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Despite the plethora of studies on masculinity about heterosexual and gay White men, and even men of color, there is relatively less empirical research on gender presentation among gay racial minorities. First, in both historical and contemporary times, gay people of color were excluded from mainstream gay social networks and movements, which have provided the basis for most empirical studies on sexual minorities ().Compared with middle-class White gays, gay minorities tend to be more dependent on social, emotional, cultural and economic support from their ethnic/racial communities, which outweighs the benefits of joining mainstream gay social circles, which some find to be racist and classist ().

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Males who fail to act tough or who show emotion are often told to stop acting like “girls” or “fags,” a practice that further reinforces the subordinate position of both women and homosexuals relative to straight men ().

Given the heterogeneity of men – across race, class, religion, geography and sexual orientation – it is important to note that masculinity does not carry the same meaning and value across all social contexts. Although men of more disadvantaged backgrounds (for example, minority, working-class, gay) reap certain privileges because of this system, they lack hegemonic masculinity because the masculinity that they deploy cannot often be exchanged for the most dominant forms of power and capital.

The men in my study closely surveilled each others’ behaviors, often sanctioning their friends who behaved too femininely in public settings.

In addition, masculinity functioned as a prerequisite to determine which men were acceptable to date.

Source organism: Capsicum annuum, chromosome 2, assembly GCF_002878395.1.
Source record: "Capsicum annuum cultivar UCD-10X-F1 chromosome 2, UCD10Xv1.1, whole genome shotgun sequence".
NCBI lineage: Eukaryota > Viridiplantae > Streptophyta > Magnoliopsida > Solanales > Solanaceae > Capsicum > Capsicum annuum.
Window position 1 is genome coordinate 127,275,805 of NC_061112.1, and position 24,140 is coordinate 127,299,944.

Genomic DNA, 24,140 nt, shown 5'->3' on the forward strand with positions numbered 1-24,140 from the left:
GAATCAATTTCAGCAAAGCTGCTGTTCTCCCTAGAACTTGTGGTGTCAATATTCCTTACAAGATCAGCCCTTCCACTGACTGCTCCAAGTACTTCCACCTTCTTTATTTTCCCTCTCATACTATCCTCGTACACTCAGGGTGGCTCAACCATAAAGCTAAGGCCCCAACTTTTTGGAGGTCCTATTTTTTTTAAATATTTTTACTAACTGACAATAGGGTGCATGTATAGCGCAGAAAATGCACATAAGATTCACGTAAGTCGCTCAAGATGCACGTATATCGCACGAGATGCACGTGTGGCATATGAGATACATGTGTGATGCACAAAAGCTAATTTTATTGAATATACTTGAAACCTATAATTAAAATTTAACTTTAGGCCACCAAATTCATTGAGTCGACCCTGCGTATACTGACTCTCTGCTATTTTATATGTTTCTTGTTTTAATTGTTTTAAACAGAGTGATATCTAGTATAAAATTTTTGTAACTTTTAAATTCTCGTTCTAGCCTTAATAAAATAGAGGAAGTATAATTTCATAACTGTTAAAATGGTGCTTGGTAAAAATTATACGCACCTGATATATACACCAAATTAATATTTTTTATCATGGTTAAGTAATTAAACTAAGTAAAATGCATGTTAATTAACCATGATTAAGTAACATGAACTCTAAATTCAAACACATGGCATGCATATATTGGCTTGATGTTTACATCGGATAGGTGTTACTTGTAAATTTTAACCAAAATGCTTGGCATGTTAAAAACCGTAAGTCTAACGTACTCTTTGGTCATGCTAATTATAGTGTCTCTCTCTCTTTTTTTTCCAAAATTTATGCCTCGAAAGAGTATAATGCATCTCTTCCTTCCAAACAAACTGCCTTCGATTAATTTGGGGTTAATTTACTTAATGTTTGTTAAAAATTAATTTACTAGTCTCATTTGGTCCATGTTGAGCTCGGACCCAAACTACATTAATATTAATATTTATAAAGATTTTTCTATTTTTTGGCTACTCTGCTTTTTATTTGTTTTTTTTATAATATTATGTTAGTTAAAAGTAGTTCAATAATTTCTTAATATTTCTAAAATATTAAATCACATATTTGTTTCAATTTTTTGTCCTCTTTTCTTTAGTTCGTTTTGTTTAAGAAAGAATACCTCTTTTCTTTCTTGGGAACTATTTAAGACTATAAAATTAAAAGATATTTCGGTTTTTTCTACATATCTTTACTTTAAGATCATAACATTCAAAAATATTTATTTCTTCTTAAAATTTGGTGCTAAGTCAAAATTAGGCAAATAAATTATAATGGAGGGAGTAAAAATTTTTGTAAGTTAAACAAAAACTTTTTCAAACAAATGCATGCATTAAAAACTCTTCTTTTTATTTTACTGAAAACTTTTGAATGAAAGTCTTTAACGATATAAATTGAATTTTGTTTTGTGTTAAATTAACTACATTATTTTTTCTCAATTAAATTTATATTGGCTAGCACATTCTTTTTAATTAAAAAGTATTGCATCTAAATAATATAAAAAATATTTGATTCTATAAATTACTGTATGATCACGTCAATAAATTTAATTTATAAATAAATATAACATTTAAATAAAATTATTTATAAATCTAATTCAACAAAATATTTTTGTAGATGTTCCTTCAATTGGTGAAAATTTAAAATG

Drawing from ethnographic findings of gay Latino social circles, this study examines how gay Latino men negotiate boundaries of masculinity.

These men employ specific strategies when “doing” masculinity, which in turn are shaped by their racialization as Latinos within the US context, their gendered socialization within their immigrant family, and feelings of exclusion from mainstream gay spaces.

In contrast, African American and Filipino males in the same school flaunted their masculinity through their clothing, grooming and ability to dance.

Moreover, minority boys would emasculate their peers by calling them “White,” illustrating how their notions of masculinity were racialized.

Many studies of masculinity examine the experiences of White men, men of color and White gay men, but often do not incorporate the experiences of gay men of color.

This study builds on recent work on Latino gay immigrants by focusing on the experiences of US-born Latino gay men, who have received relatively scant attention by researchers.

Interestingly, White peers adhered to minority boundaries of masculinity, as they never chastised Blacks and Filipinos for engaging in behavior considered “feminine” by Whites’ standards ( notes that individuals who are excluded from dominant fields create new fields that reproduce and appropriate ideologies of the original system of relations, which has been shown to be the case within gay male social arenas ().

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